Removing retained tooth roots

Mr Cascarini is a face, mouth and jaw surgeon with considerable experience in dental techniques. One common problem that requires surgical expertise is a retained tooth root.

How do retained roots arise?

All adult teeth have up to four roots that anchor the tooth into the jawbone. Usually, when a tooth is removed by a dentist, the roots are taken out with it. However, if the tooth is lost through accident or decay, the root or roots may be retained within the jawbone and gums, causing problems such as mouth infections and pain. If this is the case, the roots need to be surgically removed.

Sometimes teeth, especially wisdom teeth, fail to erupt from the gums at all. This is called an impacted tooth and can also cause problems, although such teeth may remain dormant and not need attention for many years.

How are retained roots removed?

The complexity of retained root removal surgery depends on the nature of the problem. Some retained roots involve a simple extraction, which can be done quickly under local anaesthetic. Others involve a more lengthy procedure, and you may be given sedation to help you relax.

In the most difficult cases, part of the gum, and possibly even a small section of the jawbone, may be need to be removed to free the roots. If this is the case, you will usually be given a general anaesthetic.

What to expect after removal of a retained root

Naturally, you will feel sore, swollen and bruised after major dental surgery such as retained root removal. You may also feel stiff around the mouth and experience an ache when eating or talking for a few days. The bruising and swelling will subside in around a week to ten days. Mr Cascarini has developed information for all patients having mouth surgery so that you can take care of your mouth afterwards and make sure healing is as fast as possible.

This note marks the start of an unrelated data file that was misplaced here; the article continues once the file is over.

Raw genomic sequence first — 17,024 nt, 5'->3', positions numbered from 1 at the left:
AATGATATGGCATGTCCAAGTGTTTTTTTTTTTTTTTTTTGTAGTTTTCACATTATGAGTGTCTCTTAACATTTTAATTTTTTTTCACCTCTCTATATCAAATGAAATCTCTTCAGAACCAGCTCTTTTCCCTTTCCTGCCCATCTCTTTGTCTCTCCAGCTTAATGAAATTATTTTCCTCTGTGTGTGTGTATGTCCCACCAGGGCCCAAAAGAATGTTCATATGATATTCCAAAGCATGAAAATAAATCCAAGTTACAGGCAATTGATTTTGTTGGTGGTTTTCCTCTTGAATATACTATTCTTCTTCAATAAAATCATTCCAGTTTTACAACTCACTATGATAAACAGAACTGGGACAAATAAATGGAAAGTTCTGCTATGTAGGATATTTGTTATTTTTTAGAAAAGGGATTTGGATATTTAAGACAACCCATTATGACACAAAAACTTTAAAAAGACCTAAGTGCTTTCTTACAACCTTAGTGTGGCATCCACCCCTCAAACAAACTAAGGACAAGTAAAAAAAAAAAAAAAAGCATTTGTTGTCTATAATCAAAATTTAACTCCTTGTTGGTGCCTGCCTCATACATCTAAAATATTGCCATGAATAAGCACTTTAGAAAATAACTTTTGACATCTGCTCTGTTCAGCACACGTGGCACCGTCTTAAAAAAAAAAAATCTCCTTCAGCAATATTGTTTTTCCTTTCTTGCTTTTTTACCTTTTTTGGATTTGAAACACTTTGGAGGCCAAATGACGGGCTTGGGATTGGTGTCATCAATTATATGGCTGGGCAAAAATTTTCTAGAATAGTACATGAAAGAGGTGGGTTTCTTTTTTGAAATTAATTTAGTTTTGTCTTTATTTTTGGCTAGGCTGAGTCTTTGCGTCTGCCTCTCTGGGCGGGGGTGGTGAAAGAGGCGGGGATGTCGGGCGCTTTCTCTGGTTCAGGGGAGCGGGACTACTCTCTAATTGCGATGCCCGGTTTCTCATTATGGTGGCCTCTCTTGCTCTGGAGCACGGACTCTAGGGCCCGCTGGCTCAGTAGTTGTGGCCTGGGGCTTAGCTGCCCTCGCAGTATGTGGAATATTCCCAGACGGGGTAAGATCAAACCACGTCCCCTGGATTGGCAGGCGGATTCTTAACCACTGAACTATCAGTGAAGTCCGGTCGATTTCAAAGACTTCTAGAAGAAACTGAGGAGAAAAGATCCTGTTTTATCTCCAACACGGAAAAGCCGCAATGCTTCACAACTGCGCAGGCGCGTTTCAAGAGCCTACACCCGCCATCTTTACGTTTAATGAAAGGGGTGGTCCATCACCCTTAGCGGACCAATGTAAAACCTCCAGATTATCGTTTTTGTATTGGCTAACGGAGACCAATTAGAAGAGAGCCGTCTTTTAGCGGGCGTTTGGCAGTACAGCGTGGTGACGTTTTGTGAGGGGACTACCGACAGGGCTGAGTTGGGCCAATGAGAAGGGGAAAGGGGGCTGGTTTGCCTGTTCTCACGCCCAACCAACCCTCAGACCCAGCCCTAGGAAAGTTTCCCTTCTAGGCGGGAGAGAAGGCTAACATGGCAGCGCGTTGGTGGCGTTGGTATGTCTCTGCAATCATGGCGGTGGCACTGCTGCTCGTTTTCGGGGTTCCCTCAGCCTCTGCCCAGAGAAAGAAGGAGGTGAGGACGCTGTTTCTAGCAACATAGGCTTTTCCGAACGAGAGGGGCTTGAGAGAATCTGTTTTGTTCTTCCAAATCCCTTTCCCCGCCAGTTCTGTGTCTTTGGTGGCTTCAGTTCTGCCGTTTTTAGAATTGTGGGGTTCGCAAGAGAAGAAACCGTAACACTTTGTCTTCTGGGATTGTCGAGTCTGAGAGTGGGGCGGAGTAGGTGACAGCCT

In most cases, the wound will be sewn up using dissolvable stitches, which will melt away of their own accord and will not require a return visit for removal. You will usually have to return for a check up after around two weeks, to ensure that you are healing properly. You may have an X-ray on this visit to check that all of the root has been removed.

You will be given antibiotics to take to reduce the risk of infection, and you will be advised to rinse your mouth out with salt water several times a day for the first week. You should only need over the counter painkillers, such as paracetemol.

You will be very aware of the hole or scars left by the operation at first, although these will eventually disappear as the gums and jawbone reshape.

Risks and complications

As with all surgery, there is a risk of complications, especially if you have a general anaesthetic. Mr Cascarini will explain these in detail to you but, in brief:

• You may experience an infection at the wound site, although the use of antibiotics and the saltwater mouthwash significantly reduces this risk.

• You may also experience minor bleeding from the wound site. If this bleeding does not stop, you need to contact us immediately.

• Between 5% and 10% of patients may develop what is known as ‘dry socket’ where the blood clot at the wound site is dislodged, or fails to form properly in the first place. If this occurs, you will need to have the wound packed with medicated gauze for a few days to help with the healing.